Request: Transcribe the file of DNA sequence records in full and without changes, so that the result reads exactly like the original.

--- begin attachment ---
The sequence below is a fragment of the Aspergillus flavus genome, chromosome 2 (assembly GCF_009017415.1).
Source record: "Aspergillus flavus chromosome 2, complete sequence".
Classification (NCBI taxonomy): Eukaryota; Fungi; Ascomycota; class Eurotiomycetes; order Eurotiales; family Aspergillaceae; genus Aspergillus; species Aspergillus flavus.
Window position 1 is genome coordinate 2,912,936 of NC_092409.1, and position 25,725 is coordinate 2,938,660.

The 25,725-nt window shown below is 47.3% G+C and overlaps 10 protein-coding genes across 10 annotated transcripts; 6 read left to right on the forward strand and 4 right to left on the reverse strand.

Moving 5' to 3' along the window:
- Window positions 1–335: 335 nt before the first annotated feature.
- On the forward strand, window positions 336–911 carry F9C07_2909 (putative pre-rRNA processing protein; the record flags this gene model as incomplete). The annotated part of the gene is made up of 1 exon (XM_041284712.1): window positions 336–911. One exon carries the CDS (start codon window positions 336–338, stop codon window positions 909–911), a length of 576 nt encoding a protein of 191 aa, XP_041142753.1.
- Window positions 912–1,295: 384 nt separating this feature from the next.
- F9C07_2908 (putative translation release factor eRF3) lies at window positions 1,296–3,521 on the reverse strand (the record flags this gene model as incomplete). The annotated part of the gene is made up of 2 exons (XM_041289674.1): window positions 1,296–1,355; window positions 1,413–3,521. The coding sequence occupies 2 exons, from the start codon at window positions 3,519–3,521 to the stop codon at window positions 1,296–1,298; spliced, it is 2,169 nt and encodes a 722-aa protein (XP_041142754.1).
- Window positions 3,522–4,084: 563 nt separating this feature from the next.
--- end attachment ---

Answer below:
The sequence below is a fragment of the Aspergillus flavus genome, chromosome 2 (assembly GCF_009017415.1).
Source record: "Aspergillus flavus chromosome 2, complete sequence".
Classification (NCBI taxonomy): Eukaryota; Fungi; Ascomycota; class Eurotiomycetes; order Eurotiales; family Aspergillaceae; genus Aspergillus; species Aspergillus flavus.
Window position 1 is genome coordinate 2,912,936 of NC_092409.1, and position 25,725 is coordinate 2,938,660.

The 25,725-nt window shown below is 47.3% G+C and overlaps 10 protein-coding genes across 10 annotated transcripts; 6 read left to right on the forward strand and 4 right to left on the reverse strand.

Moving 5' to 3' along the window:
- Window positions 1–335: 335 nt before the first annotated feature.
- On the forward strand, window positions 336–911 carry F9C07_2909 (putative pre-rRNA processing protein; the record flags this gene model as incomplete). The annotated part of the gene is made up of 1 exon (XM_041284712.1): window positions 336–911. One exon carries the CDS (start codon window positions 336–338, stop codon window positions 909–911), a length of 576 nt encoding a protein of 191 aa, XP_041142753.1.
- Window positions 912–1,295: 384 nt separating this feature from the next.
- F9C07_2908 (putative translation release factor eRF3) lies at window positions 1,296–3,521 on the reverse strand (the record flags this gene model as incomplete). The annotated part of the gene is made up of 2 exons (XM_041289674.1): window positions 1,296–1,355; window positions 1,413–3,521. The coding sequence occupies 2 exons, from the start codon at window positions 3,519–3,521 to the stop codon at window positions 1,296–1,298; spliced, it is 2,169 nt and encodes a 722-aa protein (XP_041142754.1).
- Window positions 3,522–4,084: 563 nt separating this feature from the next.